There’s a burgeoning kosher scene and it’s happening in the unlikeliest of places: downtown Newark. Last month a second certified-kosher restaurant opened on Halsey Street.
FalafaLafa, a Brooklyn-based chain under supervision of Tartikov Kashrus of Brooklyn, opened its first Jersey outpost at 85 Halsey St. The take-out restaurant, offering Middle Eastern cuisine with a “gourmet twist,” opened a block down the street from The Green Chicpea, also kosher which opened in 2013.
Owners of both restaurants told NJJN they were drawn to the student-saturated areas around Rutgers-Newark and New Jersey Institute of Technology.
“All the colleges and students who are in the area were the draw for us opening a Newark store,” said FalafaLafa owner Sumi Said. “We knew there was a group of students who needed and wanted healthy kosher food.”
Marty Weber of Fair Lawn owns The Green Chicpea with his wife Ramit. “People are wanting fresher and healthier food, and it’s good for everybody,” Marty said. “People are starting to take pride in Newark again.”
Said and his family also own FalafaLafa outlets in the Brooklyn neighborhoods of Marine Park and Borough Park.
“With the way this area is coming back, we felt this was a perfect spot for our third store,” said Said. “Kosher is important to me and others here. I lived in Newark for three years and it was very tough to find kosher food.”
Chickpeas are the common denominator of the Halsey Street Koshers restaurants. Among their house specialties, both serve falafel — the time-honored Israeli staple — which are balls made of ground chickpeas with a mix of herbs and spices, fried, and served, often with vegetables and tahini (sesame sauce) in a pita. Another Middle Eastern treat on both menus is hummus — mashed chickpeas blended with garlic, salt, and other spices, that is “wiped” up with pita.
The Webers owned the successful House of Pita on 48th Street in Manhattan starting in 1997. They switched locations a couple of times before selling the business in 2009.
“We found success in Manhattan because people wanted to eat healthy food and get a taste of home,” said Weber who is originally from Los Angeles, his wife from Israel. “Then, we took a hiatus from the restaurant business, and I did some [real-estate] development work.”
In 2013, the couple was scouting locations for a new establishment, and, said Weber, “we came upon this spot, close to several colleges and, using Ramit’s vast cookbook, opened The Green ChicPea,” and, he said, “it has done well. The national brands of hummus like Sabra, Tribe, and others have exposed more and more people to this cuisine.”
Although the restaurant is kosher, under the supervision of the Vaad HaKashrus of Flatbush, it is marketed to all consumers.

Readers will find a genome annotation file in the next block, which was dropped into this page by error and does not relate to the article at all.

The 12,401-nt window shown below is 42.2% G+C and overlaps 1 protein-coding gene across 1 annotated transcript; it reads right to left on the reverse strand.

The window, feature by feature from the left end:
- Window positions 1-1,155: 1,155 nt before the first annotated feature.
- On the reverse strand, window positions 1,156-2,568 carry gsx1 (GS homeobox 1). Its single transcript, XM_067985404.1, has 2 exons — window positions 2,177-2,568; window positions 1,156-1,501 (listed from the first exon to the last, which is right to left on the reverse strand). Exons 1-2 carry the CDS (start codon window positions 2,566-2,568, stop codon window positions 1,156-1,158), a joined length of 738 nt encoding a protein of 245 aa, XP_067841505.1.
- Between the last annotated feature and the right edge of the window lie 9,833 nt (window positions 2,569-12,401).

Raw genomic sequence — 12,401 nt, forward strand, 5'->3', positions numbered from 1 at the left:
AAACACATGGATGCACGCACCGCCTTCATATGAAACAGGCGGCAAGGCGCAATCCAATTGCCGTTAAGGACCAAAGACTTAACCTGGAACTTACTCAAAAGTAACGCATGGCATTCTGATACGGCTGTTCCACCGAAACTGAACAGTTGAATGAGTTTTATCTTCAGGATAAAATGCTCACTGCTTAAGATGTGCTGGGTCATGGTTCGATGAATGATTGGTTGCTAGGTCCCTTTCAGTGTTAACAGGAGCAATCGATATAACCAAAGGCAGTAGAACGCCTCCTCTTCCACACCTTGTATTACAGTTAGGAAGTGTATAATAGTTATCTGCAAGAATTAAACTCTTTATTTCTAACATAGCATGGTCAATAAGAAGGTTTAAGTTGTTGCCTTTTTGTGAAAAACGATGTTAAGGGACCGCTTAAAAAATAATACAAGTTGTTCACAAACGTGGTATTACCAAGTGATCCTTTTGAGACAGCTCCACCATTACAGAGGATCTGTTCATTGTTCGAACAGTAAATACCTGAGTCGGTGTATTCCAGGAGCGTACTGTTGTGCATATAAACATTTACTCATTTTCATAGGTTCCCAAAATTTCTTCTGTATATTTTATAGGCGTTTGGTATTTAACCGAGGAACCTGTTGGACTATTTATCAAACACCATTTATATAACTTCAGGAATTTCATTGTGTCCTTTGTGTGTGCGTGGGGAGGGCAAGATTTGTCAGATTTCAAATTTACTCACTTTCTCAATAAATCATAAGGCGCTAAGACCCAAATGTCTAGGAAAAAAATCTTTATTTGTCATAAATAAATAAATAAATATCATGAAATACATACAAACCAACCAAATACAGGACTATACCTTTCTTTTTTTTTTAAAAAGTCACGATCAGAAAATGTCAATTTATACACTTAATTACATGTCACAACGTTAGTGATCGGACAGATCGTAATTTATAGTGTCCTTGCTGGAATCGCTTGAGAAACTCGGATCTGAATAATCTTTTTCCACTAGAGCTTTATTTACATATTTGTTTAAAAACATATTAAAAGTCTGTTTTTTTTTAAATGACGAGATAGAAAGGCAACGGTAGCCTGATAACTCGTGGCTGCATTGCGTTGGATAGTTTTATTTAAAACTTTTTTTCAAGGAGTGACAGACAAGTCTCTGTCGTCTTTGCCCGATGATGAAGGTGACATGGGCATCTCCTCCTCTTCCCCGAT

“We want everyone to come and enjoy good, healthy food,” said Weber. “The restaurant filled a need for kosher food in Newark, but that wasn’t totally the purpose. We came to an area that has just fried chicken, pizza, and the like as options, and we thought our restaurant would fit well.”
The Green Chicpea, though it does a brisk takeout business, is more of a sit-down place, while FalafaLafa has less seating and caters more to the takeout crowd.
Another difference is their hours. For instance, The Green Chicpea, which is open 9 a.m.-5:30 p.m., Monday-Thursday and 9 a.m.-4 p.m. Friday — it’s closed Saturday and Sunday — specializes in breakfast, lunch, and early dinner takeout. FalafaLafa has later hours, 11 a.m.-9 p.m., Monday-Thursday; 11 a.m.-3 p.m. Friday; and 11 a.m.-9 p.m. Sunday.
According to the business owners, there’s no competition and their relationship is “sababa,” all good.
“Our relationship with The Green Chicpea is good,” said Said. “We eat in each other’s places and enjoy each other’s food. We have different specialties we are good at.”
The Green Chicpea offers chicken dishes, while FalafaLafa is vegetarian. Shakshuka is one of FalafaLafa specialties, it is a dish made of poached eggs in a spicy tomato sauce.
The competition is of no issue to Marty Weber, either.
“Our relationship back and forth is very professional,” he said. “When you have different restaurants like ours, you basically bring more people to the street and more density to crowds. That’s good for all the restaurants, and more people are getting a positive impression on what we are doing in downtown Newark.”
Weber is also active in forming a nonprofit Halsey Street Merchants Association, which includes FalafaLafa.
“We’re putting together a merchants’ group to use the same vendors for many things we need, such as cleaning supplies,” Weber said. “You reduce your costs, and your profits go up. The vendor brings a truckload for several of us, then goes to another area. This reduces delivery costs as well and we all benefit.”
FalafaLafa is hoping to open a concession in the Prudential Center at the New Jersey Devils hockey games for the 2019-20 season, according to Said.
“We’ve talked to them about it, but it’s up to the Devils,” he said.
Many years ago — before the mass exodus of Newark’s fabled Jewish population in the ’60s — kosher bakeries, butchers, delis, and markets were plentiful in Newark. Now, as parts of Newark are filled with college students, attendees at sports events and cultural events, kosher fare has returned.
“We’re here for the duration and even more,” said Weber. “What we offer is fresh, tasty, healthy, and kosher as well if that is required. We’re glad to be here.”